University of Dundee

How cells prevent under- or over-replication of chromosome segments, and how this affects the pathogenesis of cancer.

‘Structural aneuploidy’ - deletions, amplifications and translocations of chromosome segments - is a characteristic of many cancers and can potentially be caused by defective regulation of DNA replication. DNA replication occurs in two strictly non-overlapping phases: first, replication origins are ‘licensed’ for replication and then during S phase, the CDK and DDK kinases promotes initiation at licensed origins. Deregulation of this process can lead to amplification of chromosomal segments (if replicated DNA is relicensed) or deletions (if an insufficient number of origins are used).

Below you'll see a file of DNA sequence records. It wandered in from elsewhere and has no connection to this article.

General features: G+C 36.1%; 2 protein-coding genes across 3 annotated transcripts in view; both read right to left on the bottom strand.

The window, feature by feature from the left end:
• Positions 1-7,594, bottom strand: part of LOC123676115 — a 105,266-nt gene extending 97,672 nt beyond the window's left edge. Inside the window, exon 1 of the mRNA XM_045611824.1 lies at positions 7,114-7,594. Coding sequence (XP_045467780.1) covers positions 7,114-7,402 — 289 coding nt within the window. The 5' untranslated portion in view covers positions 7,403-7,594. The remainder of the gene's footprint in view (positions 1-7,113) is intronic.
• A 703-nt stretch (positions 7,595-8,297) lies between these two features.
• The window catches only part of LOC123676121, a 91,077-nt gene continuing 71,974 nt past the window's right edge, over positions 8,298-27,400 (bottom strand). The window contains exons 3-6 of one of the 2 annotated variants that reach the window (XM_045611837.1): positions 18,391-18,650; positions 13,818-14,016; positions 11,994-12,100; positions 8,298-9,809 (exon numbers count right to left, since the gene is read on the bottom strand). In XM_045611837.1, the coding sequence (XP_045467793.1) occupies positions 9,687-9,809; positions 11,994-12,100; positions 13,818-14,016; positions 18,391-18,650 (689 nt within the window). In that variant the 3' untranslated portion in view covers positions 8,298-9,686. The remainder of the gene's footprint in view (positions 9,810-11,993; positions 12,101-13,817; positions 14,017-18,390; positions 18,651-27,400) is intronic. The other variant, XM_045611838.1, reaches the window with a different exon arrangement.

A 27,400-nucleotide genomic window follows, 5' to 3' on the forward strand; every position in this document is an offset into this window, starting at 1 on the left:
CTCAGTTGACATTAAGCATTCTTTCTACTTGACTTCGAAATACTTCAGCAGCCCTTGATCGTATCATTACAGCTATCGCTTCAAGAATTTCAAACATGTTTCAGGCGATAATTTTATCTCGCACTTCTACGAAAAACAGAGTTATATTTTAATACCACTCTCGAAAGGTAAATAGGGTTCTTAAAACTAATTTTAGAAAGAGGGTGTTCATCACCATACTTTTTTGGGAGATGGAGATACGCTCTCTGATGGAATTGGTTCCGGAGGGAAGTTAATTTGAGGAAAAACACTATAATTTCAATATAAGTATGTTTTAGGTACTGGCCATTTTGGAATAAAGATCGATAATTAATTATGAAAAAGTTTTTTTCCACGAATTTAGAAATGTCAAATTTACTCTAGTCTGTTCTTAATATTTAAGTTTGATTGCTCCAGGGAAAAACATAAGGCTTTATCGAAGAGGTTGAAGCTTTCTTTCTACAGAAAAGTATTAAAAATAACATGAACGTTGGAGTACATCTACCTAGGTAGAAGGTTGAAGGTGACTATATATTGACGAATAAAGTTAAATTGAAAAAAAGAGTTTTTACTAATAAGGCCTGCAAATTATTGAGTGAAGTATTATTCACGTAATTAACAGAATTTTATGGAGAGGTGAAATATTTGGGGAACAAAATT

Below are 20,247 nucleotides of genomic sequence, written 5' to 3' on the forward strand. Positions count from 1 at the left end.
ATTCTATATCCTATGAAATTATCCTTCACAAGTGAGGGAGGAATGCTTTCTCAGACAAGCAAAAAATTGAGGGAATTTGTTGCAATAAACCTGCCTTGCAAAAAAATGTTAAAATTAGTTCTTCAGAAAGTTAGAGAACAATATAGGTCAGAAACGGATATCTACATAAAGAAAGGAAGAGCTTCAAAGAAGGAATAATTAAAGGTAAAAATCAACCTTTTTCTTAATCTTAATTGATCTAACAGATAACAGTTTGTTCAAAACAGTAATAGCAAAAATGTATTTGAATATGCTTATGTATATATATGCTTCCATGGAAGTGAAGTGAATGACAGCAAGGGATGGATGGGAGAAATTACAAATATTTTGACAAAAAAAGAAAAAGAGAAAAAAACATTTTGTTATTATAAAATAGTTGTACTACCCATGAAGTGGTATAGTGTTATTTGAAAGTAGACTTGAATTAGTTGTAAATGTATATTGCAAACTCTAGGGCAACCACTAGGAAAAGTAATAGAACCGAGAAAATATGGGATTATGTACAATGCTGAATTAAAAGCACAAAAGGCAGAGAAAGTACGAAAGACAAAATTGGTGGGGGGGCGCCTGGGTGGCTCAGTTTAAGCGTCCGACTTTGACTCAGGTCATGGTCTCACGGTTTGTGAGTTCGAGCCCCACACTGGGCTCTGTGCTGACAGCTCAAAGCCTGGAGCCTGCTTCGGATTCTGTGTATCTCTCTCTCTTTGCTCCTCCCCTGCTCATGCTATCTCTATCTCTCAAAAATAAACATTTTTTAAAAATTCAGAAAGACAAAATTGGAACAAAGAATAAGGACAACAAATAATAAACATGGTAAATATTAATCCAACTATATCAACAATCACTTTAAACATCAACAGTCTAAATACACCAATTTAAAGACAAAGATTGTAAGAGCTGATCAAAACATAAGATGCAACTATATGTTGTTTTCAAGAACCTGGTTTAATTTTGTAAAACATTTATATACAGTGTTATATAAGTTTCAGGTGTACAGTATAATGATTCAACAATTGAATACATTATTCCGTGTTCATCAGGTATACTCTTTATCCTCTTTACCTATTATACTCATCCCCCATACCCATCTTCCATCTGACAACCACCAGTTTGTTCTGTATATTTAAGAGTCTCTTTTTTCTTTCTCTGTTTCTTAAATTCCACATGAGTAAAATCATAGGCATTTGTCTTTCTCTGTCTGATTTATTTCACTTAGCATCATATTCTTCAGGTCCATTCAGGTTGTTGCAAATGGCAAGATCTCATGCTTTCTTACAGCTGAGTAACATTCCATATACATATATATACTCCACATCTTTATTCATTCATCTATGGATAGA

The aim of the project is to understand how cells normally prevent over- or under-replication of chromosome segments. The basic experimental part of the programme will use Xenopus egg extracts, which provide a strong base for understanding the basic biochemistry of genome stability pathways, and human tissue culture cell lines, where the role and importance of different pathways can be explored. We will apply this basic research to understanding the development of oesophageal cancer, which shows very high levels of structural aneuploidy.